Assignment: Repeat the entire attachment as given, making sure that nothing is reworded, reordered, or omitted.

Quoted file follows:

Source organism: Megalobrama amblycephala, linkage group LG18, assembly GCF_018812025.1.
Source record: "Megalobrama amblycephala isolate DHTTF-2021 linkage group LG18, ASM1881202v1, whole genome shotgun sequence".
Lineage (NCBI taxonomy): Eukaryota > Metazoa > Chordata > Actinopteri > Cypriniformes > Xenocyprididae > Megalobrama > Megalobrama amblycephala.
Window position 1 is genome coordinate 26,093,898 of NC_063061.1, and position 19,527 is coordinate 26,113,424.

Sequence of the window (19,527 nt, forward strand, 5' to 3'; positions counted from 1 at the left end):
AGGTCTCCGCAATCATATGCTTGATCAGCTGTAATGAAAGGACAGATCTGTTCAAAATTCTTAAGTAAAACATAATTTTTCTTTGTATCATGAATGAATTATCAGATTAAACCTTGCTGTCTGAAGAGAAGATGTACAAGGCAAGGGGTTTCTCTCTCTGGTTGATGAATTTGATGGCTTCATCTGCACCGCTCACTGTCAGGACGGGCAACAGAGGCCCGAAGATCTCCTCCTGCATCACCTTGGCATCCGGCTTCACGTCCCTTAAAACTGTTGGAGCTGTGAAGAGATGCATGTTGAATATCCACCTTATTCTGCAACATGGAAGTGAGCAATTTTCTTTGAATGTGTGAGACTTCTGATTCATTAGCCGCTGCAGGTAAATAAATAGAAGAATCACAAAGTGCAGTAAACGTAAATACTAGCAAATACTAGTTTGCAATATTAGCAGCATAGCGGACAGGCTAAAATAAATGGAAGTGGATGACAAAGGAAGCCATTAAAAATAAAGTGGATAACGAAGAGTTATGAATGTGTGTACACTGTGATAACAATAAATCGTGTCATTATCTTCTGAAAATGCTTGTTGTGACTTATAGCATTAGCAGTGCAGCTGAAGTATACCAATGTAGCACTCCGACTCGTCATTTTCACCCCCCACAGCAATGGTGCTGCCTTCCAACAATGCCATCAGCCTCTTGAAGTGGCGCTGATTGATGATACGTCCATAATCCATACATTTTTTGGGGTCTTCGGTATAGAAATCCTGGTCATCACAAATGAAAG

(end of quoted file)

Source organism: Megalobrama amblycephala, linkage group LG18, assembly GCF_018812025.1.
Source record: "Megalobrama amblycephala isolate DHTTF-2021 linkage group LG18, ASM1881202v1, whole genome shotgun sequence".
Lineage (NCBI taxonomy): Eukaryota > Metazoa > Chordata > Actinopteri > Cypriniformes > Xenocyprididae > Megalobrama > Megalobrama amblycephala.
Window position 1 is genome coordinate 26,093,898 of NC_063061.1, and position 19,527 is coordinate 26,113,424.

Sequence of the window (19,527 nt, forward strand, 5' to 3'; positions counted from 1 at the left end):
AGGTCTCCGCAATCATATGCTTGATCAGCTGTAATGAAAGGACAGATCTGTTCAAAATTCTTAAGTAAAACATAATTTTTCTTTGTATCATGAATGAATTATCAGATTAAACCTTGCTGTCTGAAGAGAAGATGTACAAGGCAAGGGGTTTCTCTCTCTGGTTGATGAATTTGATGGCTTCATCTGCACCGCTCACTGTCAGGACGGGCAACAGAGGCCCGAAGATCTCCTCCTGCATCACCTTGGCATCCGGCTTCACGTCCCTTAAAACTGTTGGAGCTGTGAAGAGATGCATGTTGAATATCCACCTTATTCTGCAACATGGAAGTGAGCAATTTTCTTTGAATGTGTGAGACTTCTGATTCATTAGCCGCTGCAGGTAAATAAATAGAAGAATCACAAAGTGCAGTAAACGTAAATACTAGCAAATACTAGTTTGCAATATTAGCAGCATAGCGGACAGGCTAAAATAAATGGAAGTGGATGACAAAGGAAGCCATTAAAAATAAAGTGGATAACGAAGAGTTATGAATGTGTGTACACTGTGATAACAATAAATCGTGTCATTATCTTCTGAAAATGCTTGTTGTGACTTATAGCATTAGCAGTGCAGCTGAAGTATACCAATGTAGCACTCCGACTCGTCATTTTCACCCCCCACAGCAATGGTGCTGCCTTCCAACAATGCCATCAGCCTCTTGAAGTGGCGCTGATTGATGATACGTCCATAATCCATACATTTTTTGGGGTCTTCGGTATAGAAATCCTGGTCATCACAAATGAAAG